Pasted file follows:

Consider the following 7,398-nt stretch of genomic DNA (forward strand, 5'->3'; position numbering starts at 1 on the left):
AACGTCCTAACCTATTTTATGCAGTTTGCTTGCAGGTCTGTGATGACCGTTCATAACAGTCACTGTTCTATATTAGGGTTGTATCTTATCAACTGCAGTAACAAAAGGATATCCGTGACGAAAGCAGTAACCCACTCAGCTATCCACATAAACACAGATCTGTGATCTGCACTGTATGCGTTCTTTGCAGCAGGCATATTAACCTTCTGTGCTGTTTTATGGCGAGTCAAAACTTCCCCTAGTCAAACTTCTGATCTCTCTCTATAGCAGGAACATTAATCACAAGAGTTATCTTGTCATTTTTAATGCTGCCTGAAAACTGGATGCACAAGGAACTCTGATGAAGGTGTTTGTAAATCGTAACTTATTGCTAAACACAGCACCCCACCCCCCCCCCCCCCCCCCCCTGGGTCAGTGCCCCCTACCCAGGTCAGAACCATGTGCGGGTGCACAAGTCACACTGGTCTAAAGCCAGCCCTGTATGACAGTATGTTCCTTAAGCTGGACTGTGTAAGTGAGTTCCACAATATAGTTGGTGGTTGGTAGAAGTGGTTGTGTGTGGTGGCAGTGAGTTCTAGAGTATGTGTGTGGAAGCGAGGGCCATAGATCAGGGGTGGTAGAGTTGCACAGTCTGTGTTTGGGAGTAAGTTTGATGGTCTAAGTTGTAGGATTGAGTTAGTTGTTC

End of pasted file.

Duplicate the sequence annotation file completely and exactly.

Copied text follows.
Consider the following 7,398-nt stretch of genomic DNA (forward strand, 5'->3'; position numbering starts at 1 on the left):
AACGTCCTAACCTATTTTATGCAGTTTGCTTGCAGGTCTGTGATGACCGTTCATAACAGTCACTGTTCTATATTAGGGTTGTATCTTATCAACTGCAGTAACAAAAGGATATCCGTGACGAAAGCAGTAACCCACTCAGCTATCCACATAAACACAGATCTGTGATCTGCACTGTATGCGTTCTTTGCAGCAGGCATATTAACCTTCTGTGCTGTTTTATGGCGAGTCAAAACTTCCCCTAGTCAAACTTCTGATCTCTCTCTATAGCAGGAACATTAATCACAAGAGTTATCTTGTCATTTTTAATGCTGCCTGAAAACTGGATGCACAAGGAACTCTGATGAAGGTGTTTGTAAATCGTAACTTATTGCTAAACACAGCACCCCACCCCCCCCCCCCCCCCCCCCTGGGTCAGTGCCCCCTACCCAGGTCAGAACCATGTGCGGGTGCACAAGTCACACTGGTCTAAAGCCAGCCCTGTATGACAGTATGTTCCTTAAGCTGGACTGTGTAAGTGAGTTCCACAATATAGTTGGTGGTTGGTAGAAGTGGTTGTGTGTGGTGGCAGTGAGTTCTAGAGTATGTGTGTGGAAGCGAGGGCCATAGATCAGGGGTGGTAGAGTTGCACAGTCTGTGTTTGGGAGTAAGTTTGATGGTCTAAGTTGTAGGATTGAGTTAGTTGTTC